O-Kee-Pa is the name given to a religious and spiritual rite among the Mandan tribe. It was done yearly when the willow trees along the rivers were in full bloom. It recalls a time when a great flood killed all the inhabitants of the world, and the first Mandan survived on a great canoe. A bird came to them with a willow branch in full bloom and showed them back to land, where they settled and lived out the rest of the tribe’s life. Each year, they recreate this ceremony, and welcome warriors into the tribe after a ritual of fasting, and body suspension, as well as pray to the gods for food, fertility, and fortune. This us one of the most well documented and known ritual practices of suspension, although even still documentation is scarce. Few outsiders were lucky enough to witness this ceremony, however, those that were published some records of it to keep these traditions alive. The book O-kee-pa was originally authored by an American painter named George Catlin in 1867. It covers his month-long stay with the Mandan Indigenous Peoples in 1832. Catlin, formerly a lawyer turned painter, spent years living among Indigenous peoples, painting them and documenting their unique way of life. He quickly realized war and disease were encroaching on the western tribes and rushed to document their lives. It is this book, referenced by Fakir Musafar in Dances Sacred and Profane as one of the inspirations for him to do the O-Kee-Pa and meet the Great Spirit. Continue reading
One of the only downsides of moving content from the archives of Sacred Debris back into the world of print after two and a half decades is a lack of quick and easy translation; for the interviews we’ve posted online, for better or for worse, most modern web browsers allow readers all over the world to have access to the history we’re sharing. Sure the translations can be a little clunky (body piercer, it seems, can translate to body driller. Which sounds kind of badass, honestly) but at least they’re available.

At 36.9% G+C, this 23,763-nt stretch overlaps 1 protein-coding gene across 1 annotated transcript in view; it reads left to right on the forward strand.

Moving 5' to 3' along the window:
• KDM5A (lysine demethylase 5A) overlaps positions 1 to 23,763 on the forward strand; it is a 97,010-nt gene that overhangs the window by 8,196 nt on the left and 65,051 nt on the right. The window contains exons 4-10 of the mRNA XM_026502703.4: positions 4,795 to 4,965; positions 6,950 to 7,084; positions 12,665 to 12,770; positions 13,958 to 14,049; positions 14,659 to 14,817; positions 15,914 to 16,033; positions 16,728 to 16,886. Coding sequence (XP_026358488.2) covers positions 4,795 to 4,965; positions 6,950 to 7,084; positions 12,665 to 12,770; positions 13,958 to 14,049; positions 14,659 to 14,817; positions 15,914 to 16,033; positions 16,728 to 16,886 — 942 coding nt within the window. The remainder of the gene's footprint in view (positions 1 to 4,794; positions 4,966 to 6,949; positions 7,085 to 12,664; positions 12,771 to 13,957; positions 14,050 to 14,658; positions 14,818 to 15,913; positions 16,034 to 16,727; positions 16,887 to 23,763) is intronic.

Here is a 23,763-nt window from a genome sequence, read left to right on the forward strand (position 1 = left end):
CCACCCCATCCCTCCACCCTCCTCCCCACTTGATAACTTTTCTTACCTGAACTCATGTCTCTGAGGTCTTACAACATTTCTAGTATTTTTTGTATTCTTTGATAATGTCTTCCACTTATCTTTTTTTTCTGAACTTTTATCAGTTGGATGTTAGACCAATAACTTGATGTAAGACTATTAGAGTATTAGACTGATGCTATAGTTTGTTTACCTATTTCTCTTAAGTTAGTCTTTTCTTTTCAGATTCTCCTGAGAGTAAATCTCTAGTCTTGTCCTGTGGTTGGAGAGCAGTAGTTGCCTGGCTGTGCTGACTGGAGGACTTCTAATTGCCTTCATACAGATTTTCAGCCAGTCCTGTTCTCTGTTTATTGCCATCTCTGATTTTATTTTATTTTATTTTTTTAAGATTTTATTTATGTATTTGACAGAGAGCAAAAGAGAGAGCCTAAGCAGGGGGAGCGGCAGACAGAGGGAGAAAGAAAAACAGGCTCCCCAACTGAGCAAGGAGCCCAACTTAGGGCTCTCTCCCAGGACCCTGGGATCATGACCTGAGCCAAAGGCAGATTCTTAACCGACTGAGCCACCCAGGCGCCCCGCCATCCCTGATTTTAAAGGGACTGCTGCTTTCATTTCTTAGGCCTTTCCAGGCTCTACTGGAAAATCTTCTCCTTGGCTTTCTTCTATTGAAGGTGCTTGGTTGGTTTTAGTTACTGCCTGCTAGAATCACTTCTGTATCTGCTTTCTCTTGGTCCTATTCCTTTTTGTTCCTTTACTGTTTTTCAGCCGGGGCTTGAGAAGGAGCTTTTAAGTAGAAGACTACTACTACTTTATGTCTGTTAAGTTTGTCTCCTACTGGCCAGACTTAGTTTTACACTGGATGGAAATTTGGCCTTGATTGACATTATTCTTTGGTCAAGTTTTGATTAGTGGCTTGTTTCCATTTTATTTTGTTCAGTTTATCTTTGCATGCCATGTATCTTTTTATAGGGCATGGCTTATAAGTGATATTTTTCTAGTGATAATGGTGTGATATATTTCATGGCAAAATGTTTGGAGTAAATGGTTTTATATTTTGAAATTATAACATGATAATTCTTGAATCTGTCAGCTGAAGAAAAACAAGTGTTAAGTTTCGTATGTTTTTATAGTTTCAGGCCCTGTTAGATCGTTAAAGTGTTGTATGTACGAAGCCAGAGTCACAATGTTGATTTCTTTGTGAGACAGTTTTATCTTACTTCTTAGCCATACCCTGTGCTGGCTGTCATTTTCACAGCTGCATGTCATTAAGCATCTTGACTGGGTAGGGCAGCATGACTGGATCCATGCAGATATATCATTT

The zines, however – up until now they’ve only been available in English. Thankfully, we have some pretty amazing friends, and with the assistance of Nahuel Burgos and a small team of multilingual proof-readers, we’re pleased as punch to be able to offer the latest issue of Nodal Points in a Spanish translated edition.
Better yet, we’ve decided to match Nahuel’s generosity by donating 100% of the gross monies collected between January 10th-January 31st for this edition to a charity to be determined – we’re leaning towards a charity that provides aid and services to families affected by the policies at the Southern US border.
These zines will be coming directly from the printer.
(the English language edition can be found here: https://www.blurb.com/b/9773006-volume-3-nodal-points)
En este número de Nodal Points, Ari profundiza en la carrera y la influencia del perforador corporal retirado Vaughn. Hablando con el, antiguos empleados, clientes y amigos, indagamos en su carrera desde Modern Primitives hasta la apertura del estudio de perforación corporal más longevo del mundo. Con Vaughn, Joey y Melissa, Duncan Vann, Greg Kulz y Blake Perlingieri.
To prepare for a recent presentation I gave for Death Party Philadelphia on the extraordinary life (and death) of Fakir Musafar, I cracked open my now thirty-plus year old copy of the seminal RE/SEARCH #12: Modern Primitives and re-read, for what was probably the first time in a few decades, what may be Vale and Juno’s most (body modification culture) nodally significant interview. Despite having been released over a decade after Fakir’s official ‘coming out’ at the 1977 Reno tattoo convention, Modern Primitives put Fakir, and his doctrine of body play, into chain bookstores, and more importantly, the hands of an audience who may have otherwise never found him.